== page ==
What is the response of this pneumatic relay to increasing pressure on each of its inputs? Does the output pressure increase as input A’s pressure increases? What happens when input B’s pressure increases?
Note that both the sensing and sealing diaphragms are welded to the pilot rod, forming leak-proof and frictionless seals between chambers:
Can you think of an electronic circuit or device that acts in an analogous manner?
A bit of explanation might be in order for the two diaphragms. The larger diaphragm is called the sensing diaphragm, while the smaller diaphragm is called the sealing diaphragm.
The purpose of the sealing diaphragm is to prevent air pressure at input B from leaking out into the vented chamber just to the left of the wedge-shaped pilot plug.
This sealing diaphragm is made small enough that its contribution to force on the stem is negligible. Only the sensing diaphragm is large enough to have any consequence upon the pilot valve’s action.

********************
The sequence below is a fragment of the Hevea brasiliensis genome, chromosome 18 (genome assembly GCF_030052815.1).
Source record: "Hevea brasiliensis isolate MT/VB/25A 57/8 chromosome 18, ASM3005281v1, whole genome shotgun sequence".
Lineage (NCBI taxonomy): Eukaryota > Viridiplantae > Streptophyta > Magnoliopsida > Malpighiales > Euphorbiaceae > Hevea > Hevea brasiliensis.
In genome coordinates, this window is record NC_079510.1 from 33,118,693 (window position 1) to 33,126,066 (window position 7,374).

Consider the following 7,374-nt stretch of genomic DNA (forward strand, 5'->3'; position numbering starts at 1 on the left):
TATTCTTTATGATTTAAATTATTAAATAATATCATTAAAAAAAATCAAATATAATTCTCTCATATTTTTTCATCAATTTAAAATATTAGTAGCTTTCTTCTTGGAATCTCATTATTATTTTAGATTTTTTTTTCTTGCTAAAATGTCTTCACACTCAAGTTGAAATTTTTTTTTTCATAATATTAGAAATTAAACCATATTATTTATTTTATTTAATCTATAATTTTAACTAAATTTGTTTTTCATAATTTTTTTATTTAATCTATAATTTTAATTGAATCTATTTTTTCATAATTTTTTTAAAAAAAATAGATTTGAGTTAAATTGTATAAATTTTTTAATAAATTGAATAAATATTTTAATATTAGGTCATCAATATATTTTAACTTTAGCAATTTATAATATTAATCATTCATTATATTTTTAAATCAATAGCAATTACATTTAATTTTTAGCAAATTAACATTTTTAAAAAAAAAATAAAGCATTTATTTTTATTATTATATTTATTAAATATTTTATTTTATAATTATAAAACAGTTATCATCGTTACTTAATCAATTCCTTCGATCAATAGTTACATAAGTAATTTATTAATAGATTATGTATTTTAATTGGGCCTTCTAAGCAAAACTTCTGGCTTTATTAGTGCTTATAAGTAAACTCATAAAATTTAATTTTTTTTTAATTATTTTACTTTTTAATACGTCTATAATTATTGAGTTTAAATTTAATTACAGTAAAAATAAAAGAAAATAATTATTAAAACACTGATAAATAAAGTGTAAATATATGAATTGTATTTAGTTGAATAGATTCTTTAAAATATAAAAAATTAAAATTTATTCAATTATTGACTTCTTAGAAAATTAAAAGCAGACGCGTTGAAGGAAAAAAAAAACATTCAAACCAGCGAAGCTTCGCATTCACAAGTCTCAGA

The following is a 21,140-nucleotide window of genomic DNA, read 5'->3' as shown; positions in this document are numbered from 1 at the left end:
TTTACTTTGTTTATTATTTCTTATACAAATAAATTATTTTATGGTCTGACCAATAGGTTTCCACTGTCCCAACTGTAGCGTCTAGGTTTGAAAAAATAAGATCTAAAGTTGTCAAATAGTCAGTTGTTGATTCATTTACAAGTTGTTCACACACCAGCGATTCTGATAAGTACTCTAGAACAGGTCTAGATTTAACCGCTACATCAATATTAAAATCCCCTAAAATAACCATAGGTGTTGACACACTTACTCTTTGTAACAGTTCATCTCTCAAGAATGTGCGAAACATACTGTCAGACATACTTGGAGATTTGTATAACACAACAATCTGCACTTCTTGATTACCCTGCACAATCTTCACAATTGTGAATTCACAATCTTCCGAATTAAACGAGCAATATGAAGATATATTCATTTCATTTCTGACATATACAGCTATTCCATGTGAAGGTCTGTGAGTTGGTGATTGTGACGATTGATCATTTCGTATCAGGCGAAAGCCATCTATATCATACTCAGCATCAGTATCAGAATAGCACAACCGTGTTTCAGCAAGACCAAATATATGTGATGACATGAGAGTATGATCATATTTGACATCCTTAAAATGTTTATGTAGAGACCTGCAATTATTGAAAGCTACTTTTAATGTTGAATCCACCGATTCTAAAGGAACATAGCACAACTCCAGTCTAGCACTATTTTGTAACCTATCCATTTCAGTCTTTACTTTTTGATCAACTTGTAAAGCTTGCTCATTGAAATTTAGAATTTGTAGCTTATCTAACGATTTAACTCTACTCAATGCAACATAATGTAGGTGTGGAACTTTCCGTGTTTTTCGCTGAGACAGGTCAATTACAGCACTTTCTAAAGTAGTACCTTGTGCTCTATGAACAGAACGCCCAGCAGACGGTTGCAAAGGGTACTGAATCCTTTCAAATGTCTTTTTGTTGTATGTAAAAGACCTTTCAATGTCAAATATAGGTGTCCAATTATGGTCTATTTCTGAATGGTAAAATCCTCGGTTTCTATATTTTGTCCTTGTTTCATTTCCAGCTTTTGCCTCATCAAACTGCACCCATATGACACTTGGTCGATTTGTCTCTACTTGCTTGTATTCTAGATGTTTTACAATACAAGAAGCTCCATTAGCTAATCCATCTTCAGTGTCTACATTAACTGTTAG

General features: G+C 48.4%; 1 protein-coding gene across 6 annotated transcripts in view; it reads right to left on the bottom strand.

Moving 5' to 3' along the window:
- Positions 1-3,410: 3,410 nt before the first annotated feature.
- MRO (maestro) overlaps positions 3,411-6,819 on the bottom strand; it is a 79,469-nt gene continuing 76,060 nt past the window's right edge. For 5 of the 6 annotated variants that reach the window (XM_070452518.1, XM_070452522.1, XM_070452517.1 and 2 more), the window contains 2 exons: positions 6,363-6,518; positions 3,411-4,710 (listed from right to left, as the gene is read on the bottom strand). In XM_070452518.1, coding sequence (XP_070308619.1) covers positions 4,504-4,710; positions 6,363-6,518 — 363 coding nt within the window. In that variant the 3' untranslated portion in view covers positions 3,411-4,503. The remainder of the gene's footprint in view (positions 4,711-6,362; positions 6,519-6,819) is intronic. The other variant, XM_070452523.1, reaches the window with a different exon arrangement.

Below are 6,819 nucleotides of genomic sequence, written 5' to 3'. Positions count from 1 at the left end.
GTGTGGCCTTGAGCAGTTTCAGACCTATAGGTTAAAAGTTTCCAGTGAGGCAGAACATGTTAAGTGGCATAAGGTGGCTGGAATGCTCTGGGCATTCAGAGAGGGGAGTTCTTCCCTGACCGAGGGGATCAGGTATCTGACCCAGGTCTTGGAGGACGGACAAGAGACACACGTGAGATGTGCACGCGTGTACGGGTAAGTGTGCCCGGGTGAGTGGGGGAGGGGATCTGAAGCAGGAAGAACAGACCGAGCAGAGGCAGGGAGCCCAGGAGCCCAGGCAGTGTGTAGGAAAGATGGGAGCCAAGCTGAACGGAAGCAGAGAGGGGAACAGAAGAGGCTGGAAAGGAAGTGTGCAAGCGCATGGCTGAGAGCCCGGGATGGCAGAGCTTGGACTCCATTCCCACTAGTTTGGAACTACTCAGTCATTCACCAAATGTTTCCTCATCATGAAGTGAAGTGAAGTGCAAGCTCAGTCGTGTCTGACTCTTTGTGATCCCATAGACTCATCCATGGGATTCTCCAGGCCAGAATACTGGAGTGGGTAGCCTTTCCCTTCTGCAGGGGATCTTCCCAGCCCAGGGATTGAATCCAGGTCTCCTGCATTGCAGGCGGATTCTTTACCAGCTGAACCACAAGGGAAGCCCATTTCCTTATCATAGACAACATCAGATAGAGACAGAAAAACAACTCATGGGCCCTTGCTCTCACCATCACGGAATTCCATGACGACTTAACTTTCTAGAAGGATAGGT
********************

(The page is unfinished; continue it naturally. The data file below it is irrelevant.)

This is an equivalent electronic circuit:
Also, explain why the following relay design is better, using two sealing diaphragms instead of just one. A hint is to consider the common-mode rejection capacity of each relay design.
Once again, each of the metal diaphragms is welded to the rod to form leak-proof and frictionless seals:
Does the output pressure of this relay increase with increasing input pressure, or decrease with increasing input pressure?
In other words, is it a direct-acting or reverse acting type of relay?
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Credits: Tony R. Kuphaldt